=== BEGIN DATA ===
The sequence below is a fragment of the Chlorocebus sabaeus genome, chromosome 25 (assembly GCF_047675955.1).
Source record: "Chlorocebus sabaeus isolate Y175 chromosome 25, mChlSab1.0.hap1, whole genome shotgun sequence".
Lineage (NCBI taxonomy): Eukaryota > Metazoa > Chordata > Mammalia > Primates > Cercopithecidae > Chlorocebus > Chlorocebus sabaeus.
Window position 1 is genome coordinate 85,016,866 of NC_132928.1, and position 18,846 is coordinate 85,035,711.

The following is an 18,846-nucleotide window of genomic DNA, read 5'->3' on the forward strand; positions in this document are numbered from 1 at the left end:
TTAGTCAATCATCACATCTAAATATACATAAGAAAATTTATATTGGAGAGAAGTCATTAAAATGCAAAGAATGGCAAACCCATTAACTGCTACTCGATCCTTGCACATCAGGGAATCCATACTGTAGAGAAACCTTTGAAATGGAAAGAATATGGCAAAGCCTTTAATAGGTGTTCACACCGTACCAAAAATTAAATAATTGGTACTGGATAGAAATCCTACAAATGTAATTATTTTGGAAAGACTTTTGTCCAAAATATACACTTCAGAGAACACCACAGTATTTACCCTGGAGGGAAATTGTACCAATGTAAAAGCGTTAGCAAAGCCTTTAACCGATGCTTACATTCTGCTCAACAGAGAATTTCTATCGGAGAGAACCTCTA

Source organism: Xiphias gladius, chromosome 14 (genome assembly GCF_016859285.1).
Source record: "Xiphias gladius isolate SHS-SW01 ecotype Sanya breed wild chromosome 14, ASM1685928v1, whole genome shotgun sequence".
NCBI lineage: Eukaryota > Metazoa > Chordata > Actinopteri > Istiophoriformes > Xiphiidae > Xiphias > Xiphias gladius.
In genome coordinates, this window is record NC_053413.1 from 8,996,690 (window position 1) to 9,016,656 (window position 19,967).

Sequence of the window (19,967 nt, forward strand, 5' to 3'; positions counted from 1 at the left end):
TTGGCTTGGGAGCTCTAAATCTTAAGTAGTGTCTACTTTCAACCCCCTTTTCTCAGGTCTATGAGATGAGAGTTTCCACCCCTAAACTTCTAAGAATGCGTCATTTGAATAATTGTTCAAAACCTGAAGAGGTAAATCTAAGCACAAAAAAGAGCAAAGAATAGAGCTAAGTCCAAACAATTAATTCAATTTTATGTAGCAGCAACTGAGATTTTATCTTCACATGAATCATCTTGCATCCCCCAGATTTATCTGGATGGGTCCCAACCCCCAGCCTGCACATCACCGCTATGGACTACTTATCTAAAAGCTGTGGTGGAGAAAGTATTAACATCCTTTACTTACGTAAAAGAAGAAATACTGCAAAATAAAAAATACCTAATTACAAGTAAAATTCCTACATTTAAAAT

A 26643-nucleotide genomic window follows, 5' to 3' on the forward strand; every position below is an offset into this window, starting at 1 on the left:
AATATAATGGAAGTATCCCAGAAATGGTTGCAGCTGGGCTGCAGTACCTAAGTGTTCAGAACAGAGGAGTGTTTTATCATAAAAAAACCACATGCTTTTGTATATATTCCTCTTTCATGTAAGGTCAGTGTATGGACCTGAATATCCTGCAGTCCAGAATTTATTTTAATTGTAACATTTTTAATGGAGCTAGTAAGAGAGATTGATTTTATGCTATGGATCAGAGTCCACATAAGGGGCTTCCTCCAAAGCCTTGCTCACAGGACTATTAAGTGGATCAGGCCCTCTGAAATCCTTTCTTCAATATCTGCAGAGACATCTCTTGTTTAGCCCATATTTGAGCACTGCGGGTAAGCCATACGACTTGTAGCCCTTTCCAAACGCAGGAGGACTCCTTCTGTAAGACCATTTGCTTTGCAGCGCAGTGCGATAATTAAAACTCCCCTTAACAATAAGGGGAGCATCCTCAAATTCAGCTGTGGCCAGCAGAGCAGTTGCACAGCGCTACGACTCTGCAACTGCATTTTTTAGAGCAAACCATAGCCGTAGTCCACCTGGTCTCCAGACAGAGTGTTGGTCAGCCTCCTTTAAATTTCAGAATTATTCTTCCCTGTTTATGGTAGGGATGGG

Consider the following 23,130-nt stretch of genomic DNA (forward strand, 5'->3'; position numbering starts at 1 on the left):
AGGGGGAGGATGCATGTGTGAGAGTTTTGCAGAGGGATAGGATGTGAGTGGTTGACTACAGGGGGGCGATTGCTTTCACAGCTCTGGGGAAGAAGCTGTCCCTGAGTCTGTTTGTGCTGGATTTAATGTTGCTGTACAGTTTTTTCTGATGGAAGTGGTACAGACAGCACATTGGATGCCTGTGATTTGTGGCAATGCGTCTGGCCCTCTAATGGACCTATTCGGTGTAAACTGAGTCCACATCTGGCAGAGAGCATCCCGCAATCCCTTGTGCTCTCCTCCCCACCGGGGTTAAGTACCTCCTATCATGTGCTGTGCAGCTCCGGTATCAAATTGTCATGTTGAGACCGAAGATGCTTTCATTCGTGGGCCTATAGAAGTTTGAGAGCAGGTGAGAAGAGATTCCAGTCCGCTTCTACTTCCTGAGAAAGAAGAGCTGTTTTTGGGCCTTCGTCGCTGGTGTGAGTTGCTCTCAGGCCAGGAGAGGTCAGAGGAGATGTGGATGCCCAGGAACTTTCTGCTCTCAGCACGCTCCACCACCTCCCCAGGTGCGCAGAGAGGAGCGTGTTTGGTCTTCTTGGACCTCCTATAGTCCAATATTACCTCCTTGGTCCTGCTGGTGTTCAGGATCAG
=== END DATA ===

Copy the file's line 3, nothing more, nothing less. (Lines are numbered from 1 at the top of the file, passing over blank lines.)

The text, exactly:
Lineage (NCBI taxonomy): Eukaryota > Metazoa > Chordata > Mammalia > Primates > Cercopithecidae > Chlorocebus > Chlorocebus sabaeus.